Current in the wire I= 6 A

Mass of the wire m = 2.5 g

Length of the wire l = 2 cm

The windings of the solenoid would support the weight of the wire when the force due to the magnetic field inside the solenoid balances  weight of the wire

BI_wl=mg

\\B=\frac{mg}{I_{w}l}\\ \\\mu _{0}nI=\frac{mg}{I_{w}l}\\ I=\frac{mg}{I_{w}l\mu _{0}n}\\ I=\frac{2.5\times 10^{-3}\times 9.8}{6\times 0.02\times 4\pi \times 10^{-7}\times 1500}\\ I=108.37\ A

Therefore a current of 108.37 A in the solenoid would support the wire.

27. A galvanometer coil has a resistance of 12 \Omega  and the metre shows full scale deflection for a current of 3 mA. How will you convert the metre into a voltmeter of range 0 to 18 V? 

Answer:

The galvanometer can be converted into a voltmeter by connecting an appropriate resistor of resistance R in series with it.

At the full-scale deflection current(I) of 3 mA the voltmeter must measure a Voltage of 18 V.

The resistance of the galvanometer coil G =  12 \Omega 

I\times(R+G)=18 V

R=\frac{18}{3\times 10^{-3}}-12

R=6000-12

\\=5988\Omega

The galvanometer can be converted into a voltmeter by connecting a resistor of resistance 5988\Omega in series with it.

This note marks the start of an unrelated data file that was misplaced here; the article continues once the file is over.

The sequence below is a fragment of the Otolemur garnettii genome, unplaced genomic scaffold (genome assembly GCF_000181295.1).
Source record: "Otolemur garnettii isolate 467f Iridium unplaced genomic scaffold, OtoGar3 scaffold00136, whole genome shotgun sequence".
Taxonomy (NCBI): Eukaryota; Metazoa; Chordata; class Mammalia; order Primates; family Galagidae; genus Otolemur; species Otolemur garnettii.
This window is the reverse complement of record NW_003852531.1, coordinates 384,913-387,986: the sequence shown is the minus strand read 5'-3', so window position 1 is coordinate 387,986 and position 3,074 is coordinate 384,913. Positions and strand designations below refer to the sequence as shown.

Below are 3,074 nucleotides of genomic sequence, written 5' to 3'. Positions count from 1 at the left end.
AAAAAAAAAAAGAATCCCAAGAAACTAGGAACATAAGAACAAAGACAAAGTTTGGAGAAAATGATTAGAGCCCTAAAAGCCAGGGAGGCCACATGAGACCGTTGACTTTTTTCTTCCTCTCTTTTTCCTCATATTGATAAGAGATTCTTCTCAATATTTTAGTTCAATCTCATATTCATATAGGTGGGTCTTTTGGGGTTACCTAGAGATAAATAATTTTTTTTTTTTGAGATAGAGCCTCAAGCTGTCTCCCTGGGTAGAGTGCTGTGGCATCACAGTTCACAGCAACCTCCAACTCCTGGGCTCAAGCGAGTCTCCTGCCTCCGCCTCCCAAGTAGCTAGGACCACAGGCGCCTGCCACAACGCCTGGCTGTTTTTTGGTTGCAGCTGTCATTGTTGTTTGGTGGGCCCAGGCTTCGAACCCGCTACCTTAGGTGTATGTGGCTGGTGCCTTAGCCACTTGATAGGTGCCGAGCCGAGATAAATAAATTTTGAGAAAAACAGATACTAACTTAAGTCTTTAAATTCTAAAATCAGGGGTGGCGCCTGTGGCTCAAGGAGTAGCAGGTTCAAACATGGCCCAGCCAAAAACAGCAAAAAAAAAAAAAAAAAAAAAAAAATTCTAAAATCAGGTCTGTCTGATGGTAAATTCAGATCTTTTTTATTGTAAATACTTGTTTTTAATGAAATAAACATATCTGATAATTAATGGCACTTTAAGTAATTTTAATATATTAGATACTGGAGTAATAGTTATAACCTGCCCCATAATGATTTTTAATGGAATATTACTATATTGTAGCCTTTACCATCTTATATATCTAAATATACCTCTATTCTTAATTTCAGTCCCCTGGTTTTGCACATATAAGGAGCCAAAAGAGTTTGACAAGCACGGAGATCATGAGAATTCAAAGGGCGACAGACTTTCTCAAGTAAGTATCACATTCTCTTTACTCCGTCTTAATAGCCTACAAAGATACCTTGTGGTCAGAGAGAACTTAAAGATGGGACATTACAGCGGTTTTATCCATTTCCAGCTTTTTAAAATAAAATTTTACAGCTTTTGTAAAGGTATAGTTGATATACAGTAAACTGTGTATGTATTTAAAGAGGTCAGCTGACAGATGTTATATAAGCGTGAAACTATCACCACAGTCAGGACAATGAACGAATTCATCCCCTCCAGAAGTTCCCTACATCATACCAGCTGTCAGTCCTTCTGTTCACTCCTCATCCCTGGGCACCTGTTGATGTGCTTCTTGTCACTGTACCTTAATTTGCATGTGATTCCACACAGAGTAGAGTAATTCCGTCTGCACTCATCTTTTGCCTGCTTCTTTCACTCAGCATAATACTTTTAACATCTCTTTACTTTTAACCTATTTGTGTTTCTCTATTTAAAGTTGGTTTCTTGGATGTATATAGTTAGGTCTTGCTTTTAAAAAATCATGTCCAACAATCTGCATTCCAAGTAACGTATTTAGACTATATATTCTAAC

28. A galvanometer coil has a resistance of 15 \Omega  and the metre shows full scale deflection for a current of 4 mA. How will you convert the metre into an ammeter of range 0 to 6 A?

Answer:

The galvanometer can be converted into an ammeter by connecting an appropriate resistor of resistance R in series with it.

At the full-scale deflection current(I) of 4 mA, the ammeter must measure a current of 6 A.

The resistance of the galvanometer coil is G =  15 \Omega 

Since the resistor and galvanometer coil are connected in parallel the potential difference is the same across them.

IG=(6-I)R

\\R=\frac{IG}{6-I}\\ \\R=\frac{4\times 10^{-3}\times 15}{6-4\times 10^{-3}}\\ R\approx 0.01\Omega